Geoffrey Bouchard (AG2R Citroën Team), king of the mountains in the Giro, and Mikel Nieve of Team BikeExchange, crawled ahead for a second or two, but a second was all they could manage to pull out on the others.
At 18.5 kilometres to go, and Bernal, perhaps succumbing to his injuries or perhaps simply done working for the day, was dropped. As though boosted by this, Bardet rolled into the pedal stroke, edged forward ever so slightly. The agony is always palpable on a gradient this steep and each attack happened in slow motion, not so much a launch as an exhalation, inertial. Behind them, the valley unfurled in a quilt of greens and browns, reminding them all just how high up they were.
His daylight secured, Bardet grimaced, but as the hill came to a point, he saw the light at the end of the tunnel approaching, never soon enough. Only Domenico Pozzovivo (Qhubeka NextHash) could follow, Landa behind him.
It was an escape, full on, and as soon as the crest of the climb eased into the descent, Bardet could smell victory, victory after so long, and he leaned his body into each turn, winded through each corner with speed and grace, the black asphalt unfurling like a ribbon run through a particularly demanding sewing machine.
Silence save for the motorbikes in front and behind him. This was now a mental battle. The time had been acquired - seven, fifteen, thirty seconds. The only person who could ruin this for Romain Bardet, was Romain Bardet himself.
It was his, it had to be. The kilometres ticked down one by one. If he kept this up, the race could be his, the whole thing, not just the stage. Ten. Six. And then, at five kilometres to go, the unimaginable transpired.
Bardet’s wheel slipped from under him and he tumbled to the ground. Adrenaline slammed in his veins, and immediately, he was back up, remounted, not thinking about it, not worrying, all that existed within him was go, go, go, go. A mantra. It could still be his. The impact was one thing, but to lose – that was something else entirely.
To the rest, thirty seconds, thirty nine seconds, still, still. Blistering, eighty, ninety kilometres an hour, he went, sweeping through bends until the mountain eased into the lull of valley.
Behind, Landa, Pozzovivo, Nieve, they stopped cooperating. Diplomacy dissolved as they watched each other, the chase stalling out under the weight of everyone’s individual pursuits. If it hadn’t, it’s very likely that the whole thing could have ended in heartbreak. But even the heart prevails sometimes.
The town of Espinosa de los Monteros rose around Bardet, and with it, the barriers, and perhaps only then did he exhale deeply, did he know that his long personal drought, one extending three and a half years, would finally, finally come to an end.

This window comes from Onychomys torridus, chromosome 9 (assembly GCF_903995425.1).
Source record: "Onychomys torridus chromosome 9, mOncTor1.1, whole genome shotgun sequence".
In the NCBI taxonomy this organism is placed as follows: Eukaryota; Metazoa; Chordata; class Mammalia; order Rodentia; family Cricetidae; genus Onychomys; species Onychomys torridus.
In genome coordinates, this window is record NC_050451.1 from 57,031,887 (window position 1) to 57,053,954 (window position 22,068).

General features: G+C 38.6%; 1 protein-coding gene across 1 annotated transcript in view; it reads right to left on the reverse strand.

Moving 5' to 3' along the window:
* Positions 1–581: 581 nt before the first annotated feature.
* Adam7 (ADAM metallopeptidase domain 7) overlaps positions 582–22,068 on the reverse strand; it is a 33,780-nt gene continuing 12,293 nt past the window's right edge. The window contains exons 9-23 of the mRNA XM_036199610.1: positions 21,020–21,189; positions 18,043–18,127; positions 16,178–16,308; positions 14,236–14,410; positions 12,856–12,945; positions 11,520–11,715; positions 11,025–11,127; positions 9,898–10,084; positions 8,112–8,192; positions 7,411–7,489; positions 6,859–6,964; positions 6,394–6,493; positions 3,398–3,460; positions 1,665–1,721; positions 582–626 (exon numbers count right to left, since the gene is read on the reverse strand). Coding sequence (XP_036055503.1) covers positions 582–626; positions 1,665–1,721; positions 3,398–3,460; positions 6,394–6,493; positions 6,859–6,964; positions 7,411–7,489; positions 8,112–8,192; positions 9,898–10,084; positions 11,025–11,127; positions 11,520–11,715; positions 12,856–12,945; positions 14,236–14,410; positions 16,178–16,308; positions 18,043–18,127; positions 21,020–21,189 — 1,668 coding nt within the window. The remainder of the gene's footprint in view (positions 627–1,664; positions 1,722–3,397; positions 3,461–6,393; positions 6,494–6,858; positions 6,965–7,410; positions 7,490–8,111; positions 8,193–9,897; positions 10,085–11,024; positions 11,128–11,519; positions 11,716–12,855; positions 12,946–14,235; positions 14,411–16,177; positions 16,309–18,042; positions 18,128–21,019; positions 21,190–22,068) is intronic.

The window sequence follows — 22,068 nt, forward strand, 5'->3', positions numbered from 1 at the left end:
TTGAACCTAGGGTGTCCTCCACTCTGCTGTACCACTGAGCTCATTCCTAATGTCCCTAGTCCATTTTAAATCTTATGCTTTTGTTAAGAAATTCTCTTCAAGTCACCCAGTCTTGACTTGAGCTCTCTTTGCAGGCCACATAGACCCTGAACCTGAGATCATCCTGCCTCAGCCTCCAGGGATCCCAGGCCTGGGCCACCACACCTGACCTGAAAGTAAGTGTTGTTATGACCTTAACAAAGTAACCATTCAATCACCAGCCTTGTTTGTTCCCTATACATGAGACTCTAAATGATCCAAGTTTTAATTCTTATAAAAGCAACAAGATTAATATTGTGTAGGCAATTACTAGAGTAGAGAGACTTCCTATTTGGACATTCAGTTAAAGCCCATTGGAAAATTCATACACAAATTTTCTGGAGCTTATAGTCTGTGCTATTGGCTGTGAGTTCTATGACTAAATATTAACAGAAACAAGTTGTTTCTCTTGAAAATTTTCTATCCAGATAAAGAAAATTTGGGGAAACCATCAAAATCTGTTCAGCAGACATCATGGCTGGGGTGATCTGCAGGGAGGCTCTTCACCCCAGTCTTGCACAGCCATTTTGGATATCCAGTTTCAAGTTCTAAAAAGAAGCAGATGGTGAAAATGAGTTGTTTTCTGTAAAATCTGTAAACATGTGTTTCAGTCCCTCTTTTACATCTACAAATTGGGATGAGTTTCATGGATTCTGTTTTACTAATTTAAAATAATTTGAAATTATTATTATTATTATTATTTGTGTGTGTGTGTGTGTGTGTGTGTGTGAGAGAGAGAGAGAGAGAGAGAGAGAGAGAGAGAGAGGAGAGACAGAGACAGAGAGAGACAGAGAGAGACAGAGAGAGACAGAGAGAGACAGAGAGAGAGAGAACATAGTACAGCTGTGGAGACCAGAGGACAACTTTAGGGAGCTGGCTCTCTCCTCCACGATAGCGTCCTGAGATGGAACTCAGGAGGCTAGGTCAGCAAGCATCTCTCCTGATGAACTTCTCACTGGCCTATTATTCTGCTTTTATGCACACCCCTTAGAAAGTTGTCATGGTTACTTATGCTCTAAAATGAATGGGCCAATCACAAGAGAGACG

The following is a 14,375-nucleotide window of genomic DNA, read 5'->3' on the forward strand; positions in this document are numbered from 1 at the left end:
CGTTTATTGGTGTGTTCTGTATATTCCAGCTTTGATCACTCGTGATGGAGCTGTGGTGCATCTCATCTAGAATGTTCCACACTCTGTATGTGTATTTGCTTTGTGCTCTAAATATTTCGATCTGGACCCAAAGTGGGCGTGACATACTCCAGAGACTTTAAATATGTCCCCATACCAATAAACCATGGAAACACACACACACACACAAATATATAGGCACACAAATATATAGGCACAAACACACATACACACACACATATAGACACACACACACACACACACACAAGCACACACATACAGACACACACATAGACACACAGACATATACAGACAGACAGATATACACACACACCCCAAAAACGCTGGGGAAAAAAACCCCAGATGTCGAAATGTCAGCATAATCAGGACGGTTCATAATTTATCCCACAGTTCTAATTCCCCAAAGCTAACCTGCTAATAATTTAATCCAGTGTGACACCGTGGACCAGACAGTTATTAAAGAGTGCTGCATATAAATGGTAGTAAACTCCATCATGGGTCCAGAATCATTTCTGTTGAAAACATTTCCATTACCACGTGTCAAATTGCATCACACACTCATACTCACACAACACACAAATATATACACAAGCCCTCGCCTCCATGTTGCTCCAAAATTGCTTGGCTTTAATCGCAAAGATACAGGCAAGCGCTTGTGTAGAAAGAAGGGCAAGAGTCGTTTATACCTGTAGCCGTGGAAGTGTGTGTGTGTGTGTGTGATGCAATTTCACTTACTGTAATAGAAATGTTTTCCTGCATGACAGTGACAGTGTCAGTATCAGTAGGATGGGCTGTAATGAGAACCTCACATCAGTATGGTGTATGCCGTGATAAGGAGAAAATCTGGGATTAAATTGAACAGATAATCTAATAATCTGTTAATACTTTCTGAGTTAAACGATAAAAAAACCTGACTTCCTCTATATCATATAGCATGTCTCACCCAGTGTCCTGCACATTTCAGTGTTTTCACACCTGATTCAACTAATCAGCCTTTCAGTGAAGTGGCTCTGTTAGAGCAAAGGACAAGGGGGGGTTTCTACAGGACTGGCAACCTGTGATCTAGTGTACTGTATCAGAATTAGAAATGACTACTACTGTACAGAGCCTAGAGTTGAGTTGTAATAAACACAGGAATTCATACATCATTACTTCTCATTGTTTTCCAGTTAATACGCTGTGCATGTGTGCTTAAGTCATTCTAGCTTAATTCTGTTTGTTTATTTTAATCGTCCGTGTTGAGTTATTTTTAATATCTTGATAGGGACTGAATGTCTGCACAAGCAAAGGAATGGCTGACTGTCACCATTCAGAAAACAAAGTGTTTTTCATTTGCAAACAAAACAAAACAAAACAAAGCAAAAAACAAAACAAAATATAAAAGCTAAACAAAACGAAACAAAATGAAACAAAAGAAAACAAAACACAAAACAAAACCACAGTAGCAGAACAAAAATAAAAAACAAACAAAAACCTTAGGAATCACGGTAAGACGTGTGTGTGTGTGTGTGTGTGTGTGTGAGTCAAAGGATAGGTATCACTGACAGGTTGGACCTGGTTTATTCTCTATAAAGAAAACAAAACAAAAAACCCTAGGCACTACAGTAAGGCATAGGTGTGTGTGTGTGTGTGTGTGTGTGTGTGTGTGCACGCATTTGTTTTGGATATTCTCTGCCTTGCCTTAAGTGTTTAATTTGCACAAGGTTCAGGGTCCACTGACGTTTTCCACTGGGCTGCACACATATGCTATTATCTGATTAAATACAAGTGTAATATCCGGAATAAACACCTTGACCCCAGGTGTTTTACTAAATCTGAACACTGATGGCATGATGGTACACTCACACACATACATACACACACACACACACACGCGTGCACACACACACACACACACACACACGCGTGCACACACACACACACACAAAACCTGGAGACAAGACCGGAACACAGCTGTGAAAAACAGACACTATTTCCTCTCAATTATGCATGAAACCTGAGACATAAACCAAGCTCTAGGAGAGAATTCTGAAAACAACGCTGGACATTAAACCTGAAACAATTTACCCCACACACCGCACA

With forty-five seconds over Mikel Landa, the Vuelta a Burgos, with only two stages remaining belonged to Bardet. All he had to do was hang on.
The final stages
After a sprint stage that seemed like an almost perfect repeat of the second stage – wherein, thanks to the help of Matteo Trentin, Molano of UAE Team Emirates took the prize once more, this time over Jon Aberasturi (Caja Rural-Seguros RGA), the men returned to the mountains.
The finishing climb was Lagunas de Neila, a hors categorie beast, almost twelve kilometres averaging 6.2 percent, the final ramp cranking that number up to over nine. The race, were it not already decided, would be decided here.
The situation: a five man breakaway up front. Behind, Bahrain Victorious, pulling hard for Mikel Landa, Romain Bardet in his wheel. Four kilometres to go, and the break began to split, its thirty-four second advantage nothing considering the steepest part of the climb was still to come. Movistar’s young climber Gonzalo Serrano was the first to attack, but the rest of the breakaway had other plans, of course they did. It was too soon for antics like this considering the instability of their situation. Damiano Caruso (Bahrain-Victorious), at the front of the peloton, his pace blistering, thirty kilometres per hour despite the ten percent incline. Serrano relented, within seconds he trailed back to the peloton, then behind it. He gave it his best, but, alas, perhaps too soon.
Four men remained: Mikel Bizkarra of Euskatel-Euskadi, Sep Vanmarcke of Israel Start-Up Nation, Alvaro Cuadros of Caja Rural-Seguros and Lawson Craddock of EF Education-Nippo.
None of these men would outlast the others. This climb is disgustingly difficult, and it tops the end of Burgos nearly every year, a little dollop of pain on the ice cream sundae of this five-day race, this barometer for the Grand Tour that comes after it.
Nine seconds for the breakaway, soon to be no more, and once it was caught, everything happened.
The breakaway disintegrating and behind, a rider in the race leader's purple and red jersey, drifting to the side, almost unnoticed. Meanwhile, Mark Padun (Bahrain Victorious), the young man who had upset the Critérium du Dauphiné after winning the last two stages both in solo breakaways, bridged to what was left of the men out front. Only five seconds separated Padun from the GC podium. That was enough to entice him to try.